Whether relaxing by the pool or sweating on a treadmill, every heartbeat involves a perfectly orchestrated sequence of electrical impulses and cellular activity. A dizzying array of proteins work in unison to initiate contractions, and the functional loss of even one can have devastating consequences.
One example is lamin A, a structural protein found in heart cells. In dilated cardiomyopathy (DCM), mutations in the gene encoding lamin A cause the heart’s chambers to weaken, severely compromising cardiac function. Notably, lamin A is a particularly difficult therapeutic target—over 450 different lamin A-associated gene mutations have been reported in DCM patients.
Colin Stewart, a Research Director at the A*STAR Skin Research Labs (A*SRL), has been studying lamins for over three decades and was among the first to establish the proteins’ role in congenital heart disease. In a recent breakthrough, Stewart’s team found a promising lead for DCM therapy.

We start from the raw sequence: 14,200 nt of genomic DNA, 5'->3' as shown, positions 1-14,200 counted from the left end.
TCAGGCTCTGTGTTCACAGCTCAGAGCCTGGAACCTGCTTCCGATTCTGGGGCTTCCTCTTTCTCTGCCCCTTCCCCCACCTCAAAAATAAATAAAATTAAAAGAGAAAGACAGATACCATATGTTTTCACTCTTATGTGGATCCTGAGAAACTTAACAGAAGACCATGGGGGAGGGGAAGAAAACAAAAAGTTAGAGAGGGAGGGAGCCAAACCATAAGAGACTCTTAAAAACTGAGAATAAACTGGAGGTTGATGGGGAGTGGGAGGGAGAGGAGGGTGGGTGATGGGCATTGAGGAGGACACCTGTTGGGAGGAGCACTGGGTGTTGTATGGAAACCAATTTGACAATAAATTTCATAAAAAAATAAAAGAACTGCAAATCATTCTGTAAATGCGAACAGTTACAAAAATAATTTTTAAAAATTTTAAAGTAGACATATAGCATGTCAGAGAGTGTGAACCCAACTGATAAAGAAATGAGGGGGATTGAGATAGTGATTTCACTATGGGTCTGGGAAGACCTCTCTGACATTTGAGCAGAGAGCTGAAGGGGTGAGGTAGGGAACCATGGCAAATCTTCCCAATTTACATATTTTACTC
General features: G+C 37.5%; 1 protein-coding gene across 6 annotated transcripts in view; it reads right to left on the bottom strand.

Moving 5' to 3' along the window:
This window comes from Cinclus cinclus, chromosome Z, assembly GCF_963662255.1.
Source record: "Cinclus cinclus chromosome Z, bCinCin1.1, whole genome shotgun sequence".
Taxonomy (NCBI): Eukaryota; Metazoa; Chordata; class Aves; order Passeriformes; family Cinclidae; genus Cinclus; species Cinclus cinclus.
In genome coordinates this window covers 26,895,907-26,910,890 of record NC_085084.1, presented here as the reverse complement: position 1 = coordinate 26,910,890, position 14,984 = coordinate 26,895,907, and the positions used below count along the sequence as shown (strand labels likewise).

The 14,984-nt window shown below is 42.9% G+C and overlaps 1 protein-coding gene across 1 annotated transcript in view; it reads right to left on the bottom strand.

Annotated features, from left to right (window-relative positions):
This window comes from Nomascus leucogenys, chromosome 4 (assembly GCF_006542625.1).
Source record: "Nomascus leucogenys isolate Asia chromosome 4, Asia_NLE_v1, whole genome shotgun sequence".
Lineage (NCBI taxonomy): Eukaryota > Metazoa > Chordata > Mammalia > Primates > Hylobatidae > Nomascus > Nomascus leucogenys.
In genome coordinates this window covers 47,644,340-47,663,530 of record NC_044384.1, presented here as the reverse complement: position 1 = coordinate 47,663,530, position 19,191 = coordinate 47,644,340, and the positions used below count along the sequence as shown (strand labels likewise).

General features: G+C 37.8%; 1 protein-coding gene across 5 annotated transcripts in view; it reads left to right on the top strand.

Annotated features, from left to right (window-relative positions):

Using a genetically engineered mouse model lacking the LMNA gene, the gene that encodes for lamin A protein, the researchers found that the absence of the protein triggered a spike in another structural protein called SUN1. Animals with elevated SUN1 levels died of cardiac failure around a month after birth. The team then developed an experimental gene therapy that suppresses SUN1 and administered it to the mice with unexpected results.
“To our immense surprise, we found that the loss of SUN1 made the mice healthier because they lived much longer. It also took longer for the heart and skeletal defects to develop,” said Stewart. The researchers hypothesised that blocking SUN1, prevents the weakened heart cells from being subjected to mechanical stress as the heart contracts.
“Mice that received the gene therapy lived for over a year, instead of a month, and showed good to normal contractile function and reduced tissue scarring,” said Stewart. These findings put SUN1 in the spotlight as an attractive target for treating DCM patients.
Meanwhile, Stewart helped co-found Nuevocor, a spin-off company that raised US$24 million in funding to bring their DCM gene therapy to the clinic. Stewart says ongoing efforts aim to refine the gene therapy’s viral delivery platform.
“We intend to test these new variants in non-human primate models to ensure the gene therapy is delivered to the heart cells and expressed at sufficient levels to be of therapeutic value,” shared Stewart.